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Are htaccess redirects any slower/put any more strain on Apache than redirects in configuration files? Also, how big can a number of redirects in htaccess get before they start decreasing performance?

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3 Answers 3

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Yes, it slows the server because it has to access the file each time a resource in that directory or any subdirectory thereof is accessed.

The amount of redirects is not relevant, because the main performance hit is the file access itself. This within reasonable constraints (ie a 5 Kb htaccess file will take more or less the same time to be parsed than a 1 Kb one, different story is a 1Mb htaccess, though I've never seen that monstrosity and hope I never will)

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While it's true that the .htaccess is parsed on each request, and is thus technically slower than putting your rules in the main config file, in reality it doesn't matter. The apache configuration engine is fairly optmized C code that's embedded in the web server. Unless you're only serving small static files with no database accesses at all, the extra overhead of .htaccess and redirects is negligible.

Modern processors are so fast that you'd really have to be doing a massive amount of traffic to worry about this. If you're doing this much traffic, and since it's all static content, go ahead and buy yourself a second server to share the load.

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So you'd just buy a second machine you could have saved yourself just by avoiding .htaccess files? It's not necessarily a single file access. –  Vinko Vrsalovic Oct 16 '08 at 16:19
Even if it's multiple accesses, the amount of traffic you'd need for it to matter is massive. Go do one database hit and it stops mattering too. At this point, your bandwidth bill is so high, the cost of an extra server is negligible. Your millions of customers will appreciate the redundancy. –  bmdhacks Oct 16 '08 at 16:27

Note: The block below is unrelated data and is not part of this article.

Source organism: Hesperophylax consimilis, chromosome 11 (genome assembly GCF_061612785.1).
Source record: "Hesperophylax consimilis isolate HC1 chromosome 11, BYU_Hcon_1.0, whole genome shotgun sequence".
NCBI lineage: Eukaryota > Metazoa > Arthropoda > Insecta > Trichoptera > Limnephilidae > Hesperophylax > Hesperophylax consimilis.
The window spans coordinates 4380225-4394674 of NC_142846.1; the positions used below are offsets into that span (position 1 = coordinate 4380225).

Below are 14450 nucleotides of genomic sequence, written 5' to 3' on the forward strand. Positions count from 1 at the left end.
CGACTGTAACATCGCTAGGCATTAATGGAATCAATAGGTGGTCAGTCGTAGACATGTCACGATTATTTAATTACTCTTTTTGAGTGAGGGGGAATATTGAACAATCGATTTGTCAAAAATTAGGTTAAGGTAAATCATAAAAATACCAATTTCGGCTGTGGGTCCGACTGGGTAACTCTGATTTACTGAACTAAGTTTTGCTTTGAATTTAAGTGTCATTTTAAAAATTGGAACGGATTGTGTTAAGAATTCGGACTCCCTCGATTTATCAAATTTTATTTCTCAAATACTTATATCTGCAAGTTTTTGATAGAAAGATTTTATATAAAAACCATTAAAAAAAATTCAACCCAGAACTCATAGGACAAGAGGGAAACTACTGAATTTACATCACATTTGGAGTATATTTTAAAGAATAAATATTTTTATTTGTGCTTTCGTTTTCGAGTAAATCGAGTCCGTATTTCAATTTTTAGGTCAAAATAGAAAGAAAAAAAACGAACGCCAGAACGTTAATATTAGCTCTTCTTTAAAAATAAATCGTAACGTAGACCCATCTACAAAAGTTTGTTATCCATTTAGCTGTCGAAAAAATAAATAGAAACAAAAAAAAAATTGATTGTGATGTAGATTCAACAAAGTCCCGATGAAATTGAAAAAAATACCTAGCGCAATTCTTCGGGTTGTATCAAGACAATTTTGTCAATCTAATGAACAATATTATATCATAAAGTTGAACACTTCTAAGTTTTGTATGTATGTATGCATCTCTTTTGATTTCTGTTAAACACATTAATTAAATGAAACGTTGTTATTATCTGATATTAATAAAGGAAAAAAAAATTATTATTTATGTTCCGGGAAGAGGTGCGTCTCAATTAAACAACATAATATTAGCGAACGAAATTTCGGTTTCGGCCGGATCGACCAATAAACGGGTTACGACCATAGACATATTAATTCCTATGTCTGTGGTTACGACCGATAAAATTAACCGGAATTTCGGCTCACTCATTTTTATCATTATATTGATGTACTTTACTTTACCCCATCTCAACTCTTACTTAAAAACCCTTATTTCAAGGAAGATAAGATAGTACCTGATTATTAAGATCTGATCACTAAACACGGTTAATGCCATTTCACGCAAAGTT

Just for a little background, I was the maintainer of apache for mp3.com during the .com boom. We pushed nearly a gigabit of bandwidth and used mod_rewrite extensively on Pentium II computers from 1999. I've contributed code to apache that's in mod_rewrite. Redirects never were an issue. –  bmdhacks Oct 16 '08 at 16:31
And mp3.com used .htaccess files? what for? –  Vinko Vrsalovic Oct 16 '08 at 20:34
Look, after 10 years of hacking on apache's internals, and dealing with massive scalability, I'm just asking for the benefit of the doubt here. It kills me that the poor guy who asked this question is gonna run of and embark on some fruitless pursuit of unneeded optimization. –  bmdhacks Oct 16 '08 at 21:21

Using a .htaccess file is slower than using a configuration file - a .htaccess file is parsed whenever a request is made to a directory it affects - this allows for changing the file without restarting the server. Since a configuration file is parsed only once at server start, it's faster.

The amount of directives you can have in a .htaccess file without significant performance impact will be based on the complexity of the rules and your server's specifics, although the main performance hit will be from using the .htaccess file at all.

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